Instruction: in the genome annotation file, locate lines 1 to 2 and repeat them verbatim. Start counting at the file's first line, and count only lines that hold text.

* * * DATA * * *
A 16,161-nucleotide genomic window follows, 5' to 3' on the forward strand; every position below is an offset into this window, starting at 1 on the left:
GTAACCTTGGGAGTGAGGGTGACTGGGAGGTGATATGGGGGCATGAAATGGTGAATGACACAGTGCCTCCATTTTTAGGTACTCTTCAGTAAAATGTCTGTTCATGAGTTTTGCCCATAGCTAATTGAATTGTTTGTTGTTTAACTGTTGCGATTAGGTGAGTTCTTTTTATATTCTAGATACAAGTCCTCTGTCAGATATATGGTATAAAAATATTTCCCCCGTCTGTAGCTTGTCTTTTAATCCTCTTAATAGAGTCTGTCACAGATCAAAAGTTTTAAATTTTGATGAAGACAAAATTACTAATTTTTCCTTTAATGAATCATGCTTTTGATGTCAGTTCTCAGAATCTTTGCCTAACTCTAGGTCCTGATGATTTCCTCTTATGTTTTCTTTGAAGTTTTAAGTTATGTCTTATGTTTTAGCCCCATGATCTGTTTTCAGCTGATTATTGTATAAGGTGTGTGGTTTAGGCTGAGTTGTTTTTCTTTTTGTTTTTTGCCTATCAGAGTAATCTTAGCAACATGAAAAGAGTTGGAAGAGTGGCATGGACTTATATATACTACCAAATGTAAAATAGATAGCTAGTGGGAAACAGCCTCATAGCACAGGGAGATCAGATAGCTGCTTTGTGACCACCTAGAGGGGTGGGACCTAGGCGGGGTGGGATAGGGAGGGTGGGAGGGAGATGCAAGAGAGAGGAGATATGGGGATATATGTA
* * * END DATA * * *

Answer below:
A 16,161-nucleotide genomic window follows, 5' to 3' on the forward strand; every position below is an offset into this window, starting at 1 on the left:
GTAACCTTGGGAGTGAGGGTGACTGGGAGGTGATATGGGGGCATGAAATGGTGAATGACACAGTGCCTCCATTTTTAGGTACTCTTCAGTAAAATGTCTGTTCATGAGTTTTGCCCATAGCTAATTGAATTGTTTGTTGTTTAACTGTTGCGATTAGGTGAGTTCTTTTTATATTCTAGATACAAGTCCTCTGTCAGATATATGGTATAAAAATATTTCCCCCGTCTGTAGCTTGTCTTTTAATCCTCTTAATAGAGTCTGTCACAGATCAAAAGTTTTAAATTTTGATGAAGACAAAATTACTAATTTTTCCTTTAATGAATCATGCTTTTGATGTCAGTTCTCAGAATCTTTGCCTAACTCTAGGTCCTGATGATTTCCTCTTATGTTTTCTTTGAAGTTTTAAGTTATGTCTTATGTTTTAGCCCCATGATCTGTTTTCAGCTGATTATTGTATAAGGTGTGTGGTTTAGGCTGAGTTGTTTTTCTTTTTGTTTTTTGCCTATCAGAGTAATCTTAGCAACATGAAAAGAGTTGGAAGAGTGGCATGGACTTATATATACTACCAAATGTAAAATAGATAGCTAGTGGGAAACAGCCTCATAGCACAGGGAGATCAGATAGCTGCTTTGTGACCACCTAGAGGGGTGGGACCTAGGCGGGGTGGGATAGGGAGGGTGGGAGGGAGATGCAAGAGAGAGGAGATATGGGGATATATGTA